Building on from last week’s blog on telephone advice, this is what I advise owners they can do at home if their pet has been exposed to a toxin.
The main exposure routes are ocular, dermal and gastrointestinal.
Acids and alkalis cause the most severe effects, as they can cause ongoing damage for some time after initial contact.
Avoid contact lens solution as this can cause further irritation. Instead, I recommend:
- tepid water, saline or distilled water
- 20 to 30 minutes (ideally)
- rinse from medial to lateral, to avoid contamination of the other eye
Once the eye(s) have been flushed, recommend the animal be taken to the veterinary clinic for further assessment. Corneal ulceration can be difficult to see with the naked eye.
Owners need to take precautions to protect themselves from contact with the toxin. The aim here is for owners to remove as much of the toxin off the skin of their pet without exposing themselves to it.
The most common method is bathing or rinsing with a mild dish soap in warm water. If it is a dry power and it safe, vacuuming off the powders may be tried, unless risk of aerosolisation of the toxin is high.
Ideally wearing gloves, instruct the owner to wipe the inside of the lips and over the gums using a damp dish cloth to try to remove any toxin remaining on the mucous membranes. Warn the pet may try to bite and, if it does, to stop immediately.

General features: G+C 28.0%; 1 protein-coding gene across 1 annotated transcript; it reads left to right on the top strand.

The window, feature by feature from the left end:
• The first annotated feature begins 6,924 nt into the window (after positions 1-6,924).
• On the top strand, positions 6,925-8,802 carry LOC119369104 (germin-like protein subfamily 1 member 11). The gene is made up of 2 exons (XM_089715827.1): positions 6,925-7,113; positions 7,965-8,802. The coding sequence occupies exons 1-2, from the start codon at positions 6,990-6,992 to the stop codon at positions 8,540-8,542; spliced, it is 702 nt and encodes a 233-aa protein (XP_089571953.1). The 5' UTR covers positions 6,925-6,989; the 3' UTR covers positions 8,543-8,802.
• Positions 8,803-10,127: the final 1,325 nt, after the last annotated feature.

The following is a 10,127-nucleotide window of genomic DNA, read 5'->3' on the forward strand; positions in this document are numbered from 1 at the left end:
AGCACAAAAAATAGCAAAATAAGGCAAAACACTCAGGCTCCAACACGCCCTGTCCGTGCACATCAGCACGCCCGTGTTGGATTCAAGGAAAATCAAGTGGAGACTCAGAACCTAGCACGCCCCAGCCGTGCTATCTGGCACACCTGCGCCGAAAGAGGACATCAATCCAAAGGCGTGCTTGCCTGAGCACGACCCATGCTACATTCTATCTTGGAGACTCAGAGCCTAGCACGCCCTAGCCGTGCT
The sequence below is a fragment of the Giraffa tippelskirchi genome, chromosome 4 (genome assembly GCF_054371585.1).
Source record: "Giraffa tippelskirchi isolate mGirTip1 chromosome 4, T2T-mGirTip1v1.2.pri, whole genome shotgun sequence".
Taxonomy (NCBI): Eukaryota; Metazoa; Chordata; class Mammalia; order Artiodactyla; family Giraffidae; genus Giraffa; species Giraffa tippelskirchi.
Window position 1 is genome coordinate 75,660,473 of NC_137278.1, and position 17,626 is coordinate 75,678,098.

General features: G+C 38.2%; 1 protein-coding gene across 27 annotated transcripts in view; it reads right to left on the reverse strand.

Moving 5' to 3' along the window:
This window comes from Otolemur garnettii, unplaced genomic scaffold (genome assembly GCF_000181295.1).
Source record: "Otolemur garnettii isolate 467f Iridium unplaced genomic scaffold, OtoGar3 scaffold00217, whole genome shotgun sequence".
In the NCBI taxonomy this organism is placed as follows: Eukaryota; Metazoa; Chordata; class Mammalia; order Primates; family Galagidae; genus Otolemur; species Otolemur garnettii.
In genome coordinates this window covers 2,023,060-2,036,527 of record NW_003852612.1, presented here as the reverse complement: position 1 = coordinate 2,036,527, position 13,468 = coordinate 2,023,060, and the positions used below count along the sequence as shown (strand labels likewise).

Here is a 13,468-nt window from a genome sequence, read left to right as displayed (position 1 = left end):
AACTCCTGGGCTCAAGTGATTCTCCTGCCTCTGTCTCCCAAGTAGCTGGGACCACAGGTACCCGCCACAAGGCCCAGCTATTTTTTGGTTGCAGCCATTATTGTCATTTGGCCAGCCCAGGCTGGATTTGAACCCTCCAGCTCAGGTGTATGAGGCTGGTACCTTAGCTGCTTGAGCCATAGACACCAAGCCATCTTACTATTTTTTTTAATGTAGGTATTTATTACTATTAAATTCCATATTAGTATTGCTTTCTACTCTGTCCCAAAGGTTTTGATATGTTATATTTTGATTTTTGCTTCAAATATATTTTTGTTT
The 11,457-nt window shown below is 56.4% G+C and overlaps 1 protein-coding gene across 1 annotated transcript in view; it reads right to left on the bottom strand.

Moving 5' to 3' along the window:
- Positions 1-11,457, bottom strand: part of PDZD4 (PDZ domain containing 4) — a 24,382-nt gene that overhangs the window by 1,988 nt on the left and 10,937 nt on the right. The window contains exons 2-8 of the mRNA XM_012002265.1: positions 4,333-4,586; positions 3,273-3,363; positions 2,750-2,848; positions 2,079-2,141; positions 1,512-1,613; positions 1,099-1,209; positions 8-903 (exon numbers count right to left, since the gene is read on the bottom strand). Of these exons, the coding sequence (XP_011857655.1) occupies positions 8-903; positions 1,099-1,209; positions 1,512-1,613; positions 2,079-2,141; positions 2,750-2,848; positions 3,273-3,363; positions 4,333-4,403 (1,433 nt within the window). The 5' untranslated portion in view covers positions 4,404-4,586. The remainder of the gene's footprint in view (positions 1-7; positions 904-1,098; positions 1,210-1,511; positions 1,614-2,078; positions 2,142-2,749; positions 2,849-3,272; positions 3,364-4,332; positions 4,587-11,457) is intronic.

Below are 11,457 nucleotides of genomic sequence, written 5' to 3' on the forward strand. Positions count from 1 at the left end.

Inducing emesis depends on the type of toxin, but, either way, I do not recommend emesis induction to be performed at home. I have seen disastrous effects from salt slurries (Figures 1 and 2).
Emesis induction is most safely performed in a clinical setting where the medications that can be administered are safer and more effective.
Nothing can be done at home to stop a seizure. If a toxin is causing a pet to seizure then it is unlikely they will stop, so will require medications. The pet will need bringing into the clinic immediately.
I suggest owners do not try to put their fingers in their pet’s mouth, as they are very unlikely to choke on their own tongue.
Wrap them in a blanket to help prevent injury to the owners. Once in the car, keep the head slightly down – if they do vomit or have large amounts of foam then it is allowed to fall out of the mouth, not build at the back of the mouth and lead to aspiration.